Yoga has, in many ways, become synonymous with a healthy way of life. Indeed, the term “yoga,” a Sanskrit word, means, “to ‘yoke’ or unite the mind, body and spirit.” With the promise of total alignment and harmony of your entire self, who wouldn’t want to try yoga as a means to a better life?
© moshimochi – Fotolia.com
The benefits of yoga are plenty. Tangible results include increased flexibility, muscle strength and tone, better posture, balance, and range of motion. In addition, yoga also provides less material, but still very real results like getting rid of stress, improving your concentration and focus, and even lowering blood pressure and slowing your heart rate. In short, it’s hard to argue with yoga’s results.
Still, there are some risks to yoga, and their seriousness may surprise you. Whitney Fetterhoff’s recent review of The Science of Yoga reminds us that yoga isn’t all about gentle poses and focused breathing. There is a real danger for injuries like, “dislocations, dead nerves and ruptured lungs,” according to the author of The Science of Yoga, William J. Broad. Other problems Broad cites include possible weight gain from a lowered metabolic rate, risk of stroke, joint instability or even brain damage. These issues sound more like warnings for a contact team sport than calm, peaceful, yoga.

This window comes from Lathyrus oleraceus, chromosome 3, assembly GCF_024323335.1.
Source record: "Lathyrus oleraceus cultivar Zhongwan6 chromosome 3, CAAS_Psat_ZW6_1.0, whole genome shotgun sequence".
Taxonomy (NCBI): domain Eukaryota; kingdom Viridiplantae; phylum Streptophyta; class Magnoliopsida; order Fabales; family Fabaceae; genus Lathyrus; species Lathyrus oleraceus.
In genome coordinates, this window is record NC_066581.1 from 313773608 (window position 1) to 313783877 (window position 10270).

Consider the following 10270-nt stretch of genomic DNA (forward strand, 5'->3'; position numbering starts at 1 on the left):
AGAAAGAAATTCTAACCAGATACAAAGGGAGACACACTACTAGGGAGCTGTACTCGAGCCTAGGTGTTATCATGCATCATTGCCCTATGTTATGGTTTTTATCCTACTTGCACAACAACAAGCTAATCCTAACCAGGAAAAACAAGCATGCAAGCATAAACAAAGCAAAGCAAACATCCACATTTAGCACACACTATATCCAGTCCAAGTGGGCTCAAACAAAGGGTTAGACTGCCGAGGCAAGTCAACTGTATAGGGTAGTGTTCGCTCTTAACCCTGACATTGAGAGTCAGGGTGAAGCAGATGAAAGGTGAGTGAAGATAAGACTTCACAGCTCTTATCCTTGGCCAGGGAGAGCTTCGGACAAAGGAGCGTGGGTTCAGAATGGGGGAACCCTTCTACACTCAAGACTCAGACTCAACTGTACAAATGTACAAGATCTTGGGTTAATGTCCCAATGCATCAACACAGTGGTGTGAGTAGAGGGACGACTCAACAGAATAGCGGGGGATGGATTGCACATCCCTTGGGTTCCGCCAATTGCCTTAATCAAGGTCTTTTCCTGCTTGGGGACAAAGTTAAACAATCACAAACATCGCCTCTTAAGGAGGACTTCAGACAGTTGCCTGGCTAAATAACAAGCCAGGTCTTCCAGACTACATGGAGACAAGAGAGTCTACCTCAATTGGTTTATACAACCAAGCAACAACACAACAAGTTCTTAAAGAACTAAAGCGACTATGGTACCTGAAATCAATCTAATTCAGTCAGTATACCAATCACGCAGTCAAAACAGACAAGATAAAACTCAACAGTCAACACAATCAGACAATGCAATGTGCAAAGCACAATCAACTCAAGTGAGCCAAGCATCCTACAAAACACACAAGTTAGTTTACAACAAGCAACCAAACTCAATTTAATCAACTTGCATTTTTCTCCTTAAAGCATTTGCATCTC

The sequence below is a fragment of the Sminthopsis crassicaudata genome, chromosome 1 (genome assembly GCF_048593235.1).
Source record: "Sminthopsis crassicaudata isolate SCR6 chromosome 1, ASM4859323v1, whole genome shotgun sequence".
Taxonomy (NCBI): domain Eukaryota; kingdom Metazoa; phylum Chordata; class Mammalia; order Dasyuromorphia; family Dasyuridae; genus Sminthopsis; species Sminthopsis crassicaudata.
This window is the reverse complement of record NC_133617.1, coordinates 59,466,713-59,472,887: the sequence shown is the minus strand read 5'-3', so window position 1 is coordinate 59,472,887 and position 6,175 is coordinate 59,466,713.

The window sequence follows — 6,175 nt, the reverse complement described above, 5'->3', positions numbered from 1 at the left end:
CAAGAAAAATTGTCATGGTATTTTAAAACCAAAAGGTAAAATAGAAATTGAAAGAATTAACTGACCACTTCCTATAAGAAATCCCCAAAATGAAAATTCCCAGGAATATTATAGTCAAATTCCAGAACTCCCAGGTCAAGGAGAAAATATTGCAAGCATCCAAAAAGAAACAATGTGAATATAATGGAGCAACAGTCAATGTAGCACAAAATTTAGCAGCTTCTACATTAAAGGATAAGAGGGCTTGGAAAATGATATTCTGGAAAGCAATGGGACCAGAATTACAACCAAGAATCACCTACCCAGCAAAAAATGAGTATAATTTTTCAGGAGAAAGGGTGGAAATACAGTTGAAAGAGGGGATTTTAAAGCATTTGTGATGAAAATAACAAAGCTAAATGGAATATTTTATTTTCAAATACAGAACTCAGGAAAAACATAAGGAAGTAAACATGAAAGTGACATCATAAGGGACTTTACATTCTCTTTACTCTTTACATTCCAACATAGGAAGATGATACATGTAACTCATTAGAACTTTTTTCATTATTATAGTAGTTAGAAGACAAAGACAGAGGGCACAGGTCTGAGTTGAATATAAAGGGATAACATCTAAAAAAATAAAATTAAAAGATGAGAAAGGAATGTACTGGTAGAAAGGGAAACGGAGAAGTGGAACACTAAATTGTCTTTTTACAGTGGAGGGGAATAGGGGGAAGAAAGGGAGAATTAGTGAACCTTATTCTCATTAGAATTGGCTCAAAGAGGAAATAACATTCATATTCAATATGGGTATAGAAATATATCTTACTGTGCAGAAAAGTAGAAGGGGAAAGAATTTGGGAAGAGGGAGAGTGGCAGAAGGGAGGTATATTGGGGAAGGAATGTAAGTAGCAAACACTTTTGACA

Be that as it may, no one is saying you should hang up your yoga pants or exchange your mat for a pair of running shoes– far from it, in fact. However, it is important to know that there are risks with yoga, and like any workout regime or sport, beginners should start slow, learn through proper instruction, listen to their bodies, and increase the level of difficulty at their own pace.